The chief alloying elements used in steel are nickel, chromium, molybdenum, cobalt, vanadium, manganese, silicon and tungsten. Each of these elements possesses certain qualities upon the steel to which it is added. These elements may be used separately or in combination to produce the desired characteristic in steel. Following are the effects of alloying elements on steel.

1. Nickel.

Steels contain 2 to 5% nickel and from 0.1 to 0.5% carbon increase its strength and toughness. In this range, nickel contributes great tensile strength, yield strength, toughness and forming properties and hardness with high elastic limit, good ductility and good resistance to corrosion. An alloy containing 25% nickel possesses maximum toughness and offers the greatest resistance to rusting, corrosion and burning at high temperature. It has proved beneficial in the manufacture of boiler tubes, valves for use with superheated steam, valves for I.C. engines and sparking plugs for petrol engines. A nickel steel alloy containing 36% of nickel is known as invar. It has nearly zero coefficient of expansion. Therefore, it is in great demand for making measuring instruments for everyday use.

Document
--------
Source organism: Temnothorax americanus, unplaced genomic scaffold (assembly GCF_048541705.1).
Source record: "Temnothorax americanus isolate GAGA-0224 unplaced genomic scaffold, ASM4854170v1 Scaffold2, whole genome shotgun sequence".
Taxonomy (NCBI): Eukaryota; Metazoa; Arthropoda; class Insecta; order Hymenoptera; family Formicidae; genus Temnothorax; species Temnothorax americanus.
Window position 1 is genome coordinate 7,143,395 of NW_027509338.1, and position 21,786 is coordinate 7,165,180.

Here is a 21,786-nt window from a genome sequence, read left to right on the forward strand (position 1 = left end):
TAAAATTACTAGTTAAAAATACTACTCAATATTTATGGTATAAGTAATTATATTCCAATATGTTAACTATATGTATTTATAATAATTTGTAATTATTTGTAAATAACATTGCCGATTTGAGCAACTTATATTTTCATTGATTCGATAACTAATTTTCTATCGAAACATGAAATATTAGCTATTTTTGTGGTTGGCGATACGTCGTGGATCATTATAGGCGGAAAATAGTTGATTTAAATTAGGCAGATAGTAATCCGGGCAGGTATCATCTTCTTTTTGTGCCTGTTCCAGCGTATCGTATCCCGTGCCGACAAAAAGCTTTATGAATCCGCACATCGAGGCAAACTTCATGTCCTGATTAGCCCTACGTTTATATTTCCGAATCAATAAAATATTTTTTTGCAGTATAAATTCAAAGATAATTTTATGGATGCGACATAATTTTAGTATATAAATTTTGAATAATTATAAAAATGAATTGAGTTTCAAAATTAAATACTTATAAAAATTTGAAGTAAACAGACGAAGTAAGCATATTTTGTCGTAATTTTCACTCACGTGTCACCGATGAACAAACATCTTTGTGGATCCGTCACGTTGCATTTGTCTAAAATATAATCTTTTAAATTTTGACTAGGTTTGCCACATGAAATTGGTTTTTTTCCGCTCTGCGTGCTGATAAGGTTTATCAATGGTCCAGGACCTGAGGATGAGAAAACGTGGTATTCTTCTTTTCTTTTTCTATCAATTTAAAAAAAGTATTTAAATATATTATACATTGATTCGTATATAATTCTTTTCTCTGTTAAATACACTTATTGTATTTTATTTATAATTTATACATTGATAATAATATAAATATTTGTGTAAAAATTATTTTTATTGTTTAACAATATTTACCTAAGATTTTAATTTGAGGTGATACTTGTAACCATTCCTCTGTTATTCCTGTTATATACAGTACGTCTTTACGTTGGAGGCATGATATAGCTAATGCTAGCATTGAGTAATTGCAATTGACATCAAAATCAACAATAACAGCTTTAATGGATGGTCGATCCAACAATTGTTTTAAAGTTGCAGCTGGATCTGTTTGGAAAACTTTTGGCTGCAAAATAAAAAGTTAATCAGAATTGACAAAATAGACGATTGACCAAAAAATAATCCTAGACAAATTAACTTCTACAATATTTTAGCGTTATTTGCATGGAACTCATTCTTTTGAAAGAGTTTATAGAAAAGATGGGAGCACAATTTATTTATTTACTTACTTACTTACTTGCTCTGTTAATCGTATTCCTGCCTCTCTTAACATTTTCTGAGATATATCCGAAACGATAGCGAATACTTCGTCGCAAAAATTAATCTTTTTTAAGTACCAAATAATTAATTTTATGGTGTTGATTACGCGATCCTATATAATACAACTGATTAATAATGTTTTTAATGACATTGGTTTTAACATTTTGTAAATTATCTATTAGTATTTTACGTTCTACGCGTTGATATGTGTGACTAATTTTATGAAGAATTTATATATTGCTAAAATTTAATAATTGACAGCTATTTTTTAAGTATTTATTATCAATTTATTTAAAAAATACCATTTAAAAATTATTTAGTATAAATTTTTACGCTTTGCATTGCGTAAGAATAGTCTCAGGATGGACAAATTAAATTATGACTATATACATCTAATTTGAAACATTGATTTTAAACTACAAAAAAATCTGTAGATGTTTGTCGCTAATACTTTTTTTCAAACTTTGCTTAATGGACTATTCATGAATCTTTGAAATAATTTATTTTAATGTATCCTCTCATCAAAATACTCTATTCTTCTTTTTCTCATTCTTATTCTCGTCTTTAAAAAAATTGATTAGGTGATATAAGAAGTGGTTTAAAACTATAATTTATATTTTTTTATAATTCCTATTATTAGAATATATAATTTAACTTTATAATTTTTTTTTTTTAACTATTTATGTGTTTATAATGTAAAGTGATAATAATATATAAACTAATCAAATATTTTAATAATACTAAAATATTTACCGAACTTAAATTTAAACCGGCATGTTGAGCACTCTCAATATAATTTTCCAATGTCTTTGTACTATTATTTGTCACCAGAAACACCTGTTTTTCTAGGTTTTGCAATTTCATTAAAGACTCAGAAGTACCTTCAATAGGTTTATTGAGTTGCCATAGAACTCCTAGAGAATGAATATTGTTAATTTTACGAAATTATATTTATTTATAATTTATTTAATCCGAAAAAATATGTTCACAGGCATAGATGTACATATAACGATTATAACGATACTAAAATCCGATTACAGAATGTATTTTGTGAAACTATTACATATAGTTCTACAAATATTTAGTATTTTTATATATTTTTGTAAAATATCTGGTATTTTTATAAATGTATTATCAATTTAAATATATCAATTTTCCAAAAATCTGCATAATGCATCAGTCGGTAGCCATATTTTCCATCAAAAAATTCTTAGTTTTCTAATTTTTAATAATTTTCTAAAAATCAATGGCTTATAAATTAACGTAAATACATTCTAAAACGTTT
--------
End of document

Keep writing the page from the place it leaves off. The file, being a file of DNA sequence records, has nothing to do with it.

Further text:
2. Chromium.

It improves corrosion resistance (about 12 to 18% addition). It increases tensile strength, hardness, wear resistance and heat resistance. It provides stainless property in steel. It decreases malleability of steel. It is used in steels as an alloying element to combine hardness with high strength and high elastic limit. It also imparts corrosion resisting properties to steel. The most common chrome steels contain from 0.5 to 2% chromium and 0.1 to 1.5% carbon. The chrome steel is used for balls, rollers and races for bearings. A Nickel-Chrome steel containing 3.25% nickel, 1.5% chromium and 0.25% carbon is much used for armour plates. Chrome nickel steel is extensively used for motor car crank shafts, axles and gears requiring great strength and hardness.